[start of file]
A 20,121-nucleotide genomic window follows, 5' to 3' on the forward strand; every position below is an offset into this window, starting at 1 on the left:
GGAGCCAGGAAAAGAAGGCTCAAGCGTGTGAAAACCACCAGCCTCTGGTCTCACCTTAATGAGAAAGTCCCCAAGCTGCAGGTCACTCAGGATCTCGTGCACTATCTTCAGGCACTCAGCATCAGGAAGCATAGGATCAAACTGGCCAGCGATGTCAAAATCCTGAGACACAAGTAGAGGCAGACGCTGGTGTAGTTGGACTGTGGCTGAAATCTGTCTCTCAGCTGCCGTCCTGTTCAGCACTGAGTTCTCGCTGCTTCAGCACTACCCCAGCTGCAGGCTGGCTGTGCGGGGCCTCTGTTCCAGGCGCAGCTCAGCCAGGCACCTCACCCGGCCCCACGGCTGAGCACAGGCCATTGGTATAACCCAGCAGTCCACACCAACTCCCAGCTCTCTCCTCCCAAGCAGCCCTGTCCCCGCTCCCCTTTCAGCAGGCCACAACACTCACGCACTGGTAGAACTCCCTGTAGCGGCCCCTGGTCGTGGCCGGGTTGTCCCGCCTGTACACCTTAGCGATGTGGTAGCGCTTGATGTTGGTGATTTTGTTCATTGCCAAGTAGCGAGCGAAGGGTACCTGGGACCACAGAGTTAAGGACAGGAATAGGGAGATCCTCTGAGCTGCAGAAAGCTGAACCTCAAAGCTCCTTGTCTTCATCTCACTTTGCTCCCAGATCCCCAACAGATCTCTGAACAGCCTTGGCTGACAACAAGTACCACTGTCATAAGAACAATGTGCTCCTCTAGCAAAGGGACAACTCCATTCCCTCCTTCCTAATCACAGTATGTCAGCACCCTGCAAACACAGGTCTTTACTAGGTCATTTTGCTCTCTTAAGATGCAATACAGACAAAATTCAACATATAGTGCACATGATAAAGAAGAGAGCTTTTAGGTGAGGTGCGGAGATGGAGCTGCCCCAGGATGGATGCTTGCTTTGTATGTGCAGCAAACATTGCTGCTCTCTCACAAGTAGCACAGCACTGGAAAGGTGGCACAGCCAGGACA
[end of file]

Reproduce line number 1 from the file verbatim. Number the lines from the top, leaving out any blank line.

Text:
A 20,121-nucleotide genomic window follows, 5' to 3' on the forward strand; every position below is an offset into this window, starting at 1 on the left: